Bob Powell Published

Jenkins Begins Raiding Western Virginia: August 22, 1862

Albert Gallatin Jenkins

On August 22, 1862, newly appointed Confederate Brigadier General Albert Gallatin Jenkins began a raid through Western Virginia. It was in response to a string of events that began with Robert E. Lee’s impending invasion of Maryland.

Earlier that month, the Union Army had shifted some 5,000 troops from the Charleston area to help protect Washington, DC. So, the Confederates took advantage of the troop reduction.

Jenkins launched his raid from Salt Sulphur Springs in Monroe County with 550 troops. The Confederates rode first into the Tygart Valley and skirmished with U.S. forces near Huttonsville. Next, they traveled to Buckhannon, Weston, Glenville, Spencer, and Ripley.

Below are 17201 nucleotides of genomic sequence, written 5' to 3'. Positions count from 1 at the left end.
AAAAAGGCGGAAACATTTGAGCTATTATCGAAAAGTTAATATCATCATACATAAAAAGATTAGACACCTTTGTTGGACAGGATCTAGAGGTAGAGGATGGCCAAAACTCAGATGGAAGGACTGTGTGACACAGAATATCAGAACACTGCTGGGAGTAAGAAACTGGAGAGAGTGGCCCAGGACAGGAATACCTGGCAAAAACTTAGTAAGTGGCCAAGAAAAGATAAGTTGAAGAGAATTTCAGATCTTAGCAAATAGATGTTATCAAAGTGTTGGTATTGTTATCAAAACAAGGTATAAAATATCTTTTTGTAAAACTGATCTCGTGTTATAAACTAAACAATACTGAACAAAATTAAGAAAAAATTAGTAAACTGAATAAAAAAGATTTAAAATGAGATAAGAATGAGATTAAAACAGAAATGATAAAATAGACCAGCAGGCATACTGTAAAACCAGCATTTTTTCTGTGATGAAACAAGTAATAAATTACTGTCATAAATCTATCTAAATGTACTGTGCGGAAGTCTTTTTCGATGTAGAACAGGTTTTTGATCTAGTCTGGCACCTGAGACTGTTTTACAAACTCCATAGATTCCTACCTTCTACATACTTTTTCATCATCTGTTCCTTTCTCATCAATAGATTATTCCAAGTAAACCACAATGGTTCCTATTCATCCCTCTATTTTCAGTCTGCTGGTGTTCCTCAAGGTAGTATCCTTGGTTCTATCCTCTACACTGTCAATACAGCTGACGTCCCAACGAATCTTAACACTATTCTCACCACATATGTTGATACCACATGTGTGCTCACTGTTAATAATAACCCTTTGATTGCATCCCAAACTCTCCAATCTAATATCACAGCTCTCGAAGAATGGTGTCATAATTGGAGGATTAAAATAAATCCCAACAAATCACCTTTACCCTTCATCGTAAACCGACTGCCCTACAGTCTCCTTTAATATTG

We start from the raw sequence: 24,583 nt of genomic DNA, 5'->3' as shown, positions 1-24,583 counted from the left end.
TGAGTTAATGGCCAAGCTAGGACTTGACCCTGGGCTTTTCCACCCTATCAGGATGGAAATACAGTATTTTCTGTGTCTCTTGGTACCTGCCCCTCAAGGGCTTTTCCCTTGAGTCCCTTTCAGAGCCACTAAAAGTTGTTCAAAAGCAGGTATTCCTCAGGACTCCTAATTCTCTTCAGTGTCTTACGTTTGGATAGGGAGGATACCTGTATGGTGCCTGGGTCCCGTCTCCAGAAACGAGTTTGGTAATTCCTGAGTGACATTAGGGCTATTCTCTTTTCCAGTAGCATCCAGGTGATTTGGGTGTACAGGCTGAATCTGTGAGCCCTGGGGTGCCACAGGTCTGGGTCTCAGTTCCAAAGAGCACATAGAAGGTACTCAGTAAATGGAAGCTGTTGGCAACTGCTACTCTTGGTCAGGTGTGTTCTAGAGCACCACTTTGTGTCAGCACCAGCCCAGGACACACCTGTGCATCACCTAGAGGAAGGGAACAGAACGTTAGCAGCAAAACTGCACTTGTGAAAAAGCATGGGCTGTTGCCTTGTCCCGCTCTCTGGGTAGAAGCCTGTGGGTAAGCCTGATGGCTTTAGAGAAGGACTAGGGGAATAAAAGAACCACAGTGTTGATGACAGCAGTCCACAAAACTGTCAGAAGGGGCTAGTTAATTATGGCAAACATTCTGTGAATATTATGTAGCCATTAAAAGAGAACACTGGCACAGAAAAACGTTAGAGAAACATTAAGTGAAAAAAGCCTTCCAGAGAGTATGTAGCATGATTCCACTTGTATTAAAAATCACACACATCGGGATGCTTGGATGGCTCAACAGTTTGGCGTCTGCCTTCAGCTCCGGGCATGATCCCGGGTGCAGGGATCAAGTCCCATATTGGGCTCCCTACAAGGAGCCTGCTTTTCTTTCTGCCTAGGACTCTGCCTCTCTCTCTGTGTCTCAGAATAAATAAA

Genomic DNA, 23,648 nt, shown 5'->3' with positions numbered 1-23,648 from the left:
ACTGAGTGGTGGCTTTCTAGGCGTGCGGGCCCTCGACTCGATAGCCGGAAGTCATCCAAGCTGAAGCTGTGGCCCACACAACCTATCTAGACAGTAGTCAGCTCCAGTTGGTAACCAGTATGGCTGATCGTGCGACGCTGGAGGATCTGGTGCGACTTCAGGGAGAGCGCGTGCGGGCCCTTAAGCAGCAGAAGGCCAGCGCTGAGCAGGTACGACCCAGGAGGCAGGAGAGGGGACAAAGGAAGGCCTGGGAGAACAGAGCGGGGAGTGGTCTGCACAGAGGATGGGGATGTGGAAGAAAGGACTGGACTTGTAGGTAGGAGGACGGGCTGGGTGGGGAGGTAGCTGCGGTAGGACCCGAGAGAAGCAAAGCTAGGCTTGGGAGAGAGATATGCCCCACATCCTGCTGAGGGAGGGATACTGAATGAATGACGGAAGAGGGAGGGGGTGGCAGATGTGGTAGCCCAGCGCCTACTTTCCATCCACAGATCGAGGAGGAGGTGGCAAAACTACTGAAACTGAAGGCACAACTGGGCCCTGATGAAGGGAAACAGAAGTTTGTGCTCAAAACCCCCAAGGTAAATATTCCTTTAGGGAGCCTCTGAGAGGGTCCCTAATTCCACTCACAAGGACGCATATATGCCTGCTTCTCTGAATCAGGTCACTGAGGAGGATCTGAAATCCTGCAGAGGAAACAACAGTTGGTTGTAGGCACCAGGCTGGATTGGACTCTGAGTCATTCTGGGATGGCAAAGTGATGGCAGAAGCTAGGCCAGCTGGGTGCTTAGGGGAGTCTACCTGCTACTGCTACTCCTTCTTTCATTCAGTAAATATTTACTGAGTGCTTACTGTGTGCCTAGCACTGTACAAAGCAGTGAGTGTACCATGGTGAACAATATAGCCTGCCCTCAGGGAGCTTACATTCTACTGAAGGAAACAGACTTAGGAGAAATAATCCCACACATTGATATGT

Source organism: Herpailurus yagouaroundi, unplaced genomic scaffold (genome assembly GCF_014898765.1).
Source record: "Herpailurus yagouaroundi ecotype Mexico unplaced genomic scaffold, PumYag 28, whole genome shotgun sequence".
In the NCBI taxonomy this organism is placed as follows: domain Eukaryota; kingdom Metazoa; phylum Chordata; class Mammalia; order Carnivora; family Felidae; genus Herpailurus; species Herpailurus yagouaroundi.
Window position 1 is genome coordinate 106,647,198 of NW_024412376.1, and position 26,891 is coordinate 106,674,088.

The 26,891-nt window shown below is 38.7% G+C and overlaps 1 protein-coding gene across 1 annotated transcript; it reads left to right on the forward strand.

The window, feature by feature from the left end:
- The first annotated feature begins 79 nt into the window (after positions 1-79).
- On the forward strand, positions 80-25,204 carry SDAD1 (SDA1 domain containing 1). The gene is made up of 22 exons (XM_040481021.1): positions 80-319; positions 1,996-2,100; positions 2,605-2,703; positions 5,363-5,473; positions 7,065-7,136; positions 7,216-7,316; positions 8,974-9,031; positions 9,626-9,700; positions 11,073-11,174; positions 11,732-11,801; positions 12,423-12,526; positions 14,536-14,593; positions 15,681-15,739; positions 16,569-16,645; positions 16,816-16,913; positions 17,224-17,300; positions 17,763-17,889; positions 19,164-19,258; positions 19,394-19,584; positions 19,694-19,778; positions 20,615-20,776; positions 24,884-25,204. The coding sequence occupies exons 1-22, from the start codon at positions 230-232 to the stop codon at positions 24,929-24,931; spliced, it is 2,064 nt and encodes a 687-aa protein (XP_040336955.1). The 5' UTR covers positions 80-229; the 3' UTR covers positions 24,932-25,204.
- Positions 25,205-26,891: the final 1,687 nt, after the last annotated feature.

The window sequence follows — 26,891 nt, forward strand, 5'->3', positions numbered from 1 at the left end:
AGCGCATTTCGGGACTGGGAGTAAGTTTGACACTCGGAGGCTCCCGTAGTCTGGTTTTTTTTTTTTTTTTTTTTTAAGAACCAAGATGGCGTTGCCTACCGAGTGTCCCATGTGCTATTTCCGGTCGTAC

On September 4, the raiders crossed the Ohio River in Jackson County—about 60 miles north of Jenkins’s home at Green Bottom—and became the first to raise a Confederate flag on Ohio soil. They soon returned and skirmished with Union forces at Point Pleasant before moving on to Buffalo in Putnam County. On September 8, the raiders defeated a Union force at Barboursville and then rode through Wayne, Logan, and Raleigh counties. In all, Jenkins’s raid covered 500 miles.